Every Day: A Gift

You never know when the opportunity to make a difference will present itself. Yesterday, while I was prepping for the school day, a student popped into the office at 6:30 to ask if she could chew gum during our state assessment exam, which was being held later in the day. I answered her question and then asked her, "How are you feeling about it?"  She replied, "… kind of nervous, honestly." 

We took a few minutes and chatted about the fact that the day's test was just a snapshot in time, a way to help the adults know how much she has grown, for her to know how much she has grown, and that it is just one moment on the timeline of her educational career. It doesn't mean that she's a good or bad person, and that this is an opportunity to have fun and and and to be excited to tell a story (it was the composition exam). A little nervous is an ok thing, I told her - it might even help her - to try to use her feelings to help her. It was just a quick conversation – maybe only two minutes long. 

After the exam I saw her again and I said "Hey...how did it go?" And she replied, "It went better than I thought it it would. I'm glad I talked to you this morning." I don't even know if she realized how impactful her words were when she told me that she was glad we had chatted – but it made me remember: whether it be a quick smile, a high-five, or a hello, educators impact students' lives. We may not always realize it - but we can make a student's day, inspire him or her, or even intervene when they needed a vote of confidence the most. As educators, we get a gift every day - to make a positive impact on our students' life. Let's make sure we take that opportunity every day to help our students. You never know when the opportunity might arise.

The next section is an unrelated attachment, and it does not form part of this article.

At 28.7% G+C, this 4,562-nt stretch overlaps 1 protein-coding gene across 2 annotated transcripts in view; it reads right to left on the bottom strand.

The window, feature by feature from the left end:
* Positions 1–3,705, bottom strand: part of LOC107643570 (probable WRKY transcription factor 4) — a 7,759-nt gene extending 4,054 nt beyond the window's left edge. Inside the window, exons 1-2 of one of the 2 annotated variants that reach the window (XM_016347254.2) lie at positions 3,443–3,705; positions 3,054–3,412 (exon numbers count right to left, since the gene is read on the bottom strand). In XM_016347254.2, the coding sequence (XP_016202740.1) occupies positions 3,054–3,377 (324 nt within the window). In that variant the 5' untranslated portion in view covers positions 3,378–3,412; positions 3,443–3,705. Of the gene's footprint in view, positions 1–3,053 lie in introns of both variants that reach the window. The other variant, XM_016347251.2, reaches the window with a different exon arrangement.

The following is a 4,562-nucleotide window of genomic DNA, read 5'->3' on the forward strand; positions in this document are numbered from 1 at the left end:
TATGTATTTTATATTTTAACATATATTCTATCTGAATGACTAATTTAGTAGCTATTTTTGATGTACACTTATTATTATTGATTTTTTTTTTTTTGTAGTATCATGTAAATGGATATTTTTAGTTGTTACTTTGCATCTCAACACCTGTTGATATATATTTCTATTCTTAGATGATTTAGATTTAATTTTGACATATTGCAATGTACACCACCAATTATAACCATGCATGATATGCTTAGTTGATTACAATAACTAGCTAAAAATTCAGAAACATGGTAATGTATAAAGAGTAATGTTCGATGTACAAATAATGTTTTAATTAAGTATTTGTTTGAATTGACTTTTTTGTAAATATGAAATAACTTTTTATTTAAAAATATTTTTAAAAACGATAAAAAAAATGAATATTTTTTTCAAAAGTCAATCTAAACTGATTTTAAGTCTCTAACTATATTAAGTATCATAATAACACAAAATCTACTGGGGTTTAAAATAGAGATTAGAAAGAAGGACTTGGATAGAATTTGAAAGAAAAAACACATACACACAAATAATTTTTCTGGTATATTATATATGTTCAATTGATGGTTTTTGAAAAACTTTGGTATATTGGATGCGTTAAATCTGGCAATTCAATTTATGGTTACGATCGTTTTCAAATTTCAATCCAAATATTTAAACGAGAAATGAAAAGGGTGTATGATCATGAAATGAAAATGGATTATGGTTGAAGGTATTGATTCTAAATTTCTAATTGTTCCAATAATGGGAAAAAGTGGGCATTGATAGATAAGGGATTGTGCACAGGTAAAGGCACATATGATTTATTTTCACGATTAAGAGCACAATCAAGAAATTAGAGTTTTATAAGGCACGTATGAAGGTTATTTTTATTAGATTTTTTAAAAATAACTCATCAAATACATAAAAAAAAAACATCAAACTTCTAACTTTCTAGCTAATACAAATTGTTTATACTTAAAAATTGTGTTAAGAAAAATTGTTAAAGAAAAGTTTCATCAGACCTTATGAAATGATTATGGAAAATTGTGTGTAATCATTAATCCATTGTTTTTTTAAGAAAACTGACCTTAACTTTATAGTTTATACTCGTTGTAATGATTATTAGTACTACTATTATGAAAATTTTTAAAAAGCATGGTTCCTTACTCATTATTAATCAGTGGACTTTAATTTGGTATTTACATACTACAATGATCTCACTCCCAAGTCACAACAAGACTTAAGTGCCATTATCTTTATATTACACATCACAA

Vito Umbro said…
Great post. I am a believer in the building connections with our students. I am sure you have watched Rita Pierson's TED Talk on "Every Child Needs a Champion" http://www.ted.com/talks/rita_pierson_every_kid_needs_a_champion

She talks about the importance of connections. Kids need to know that we are there for them.

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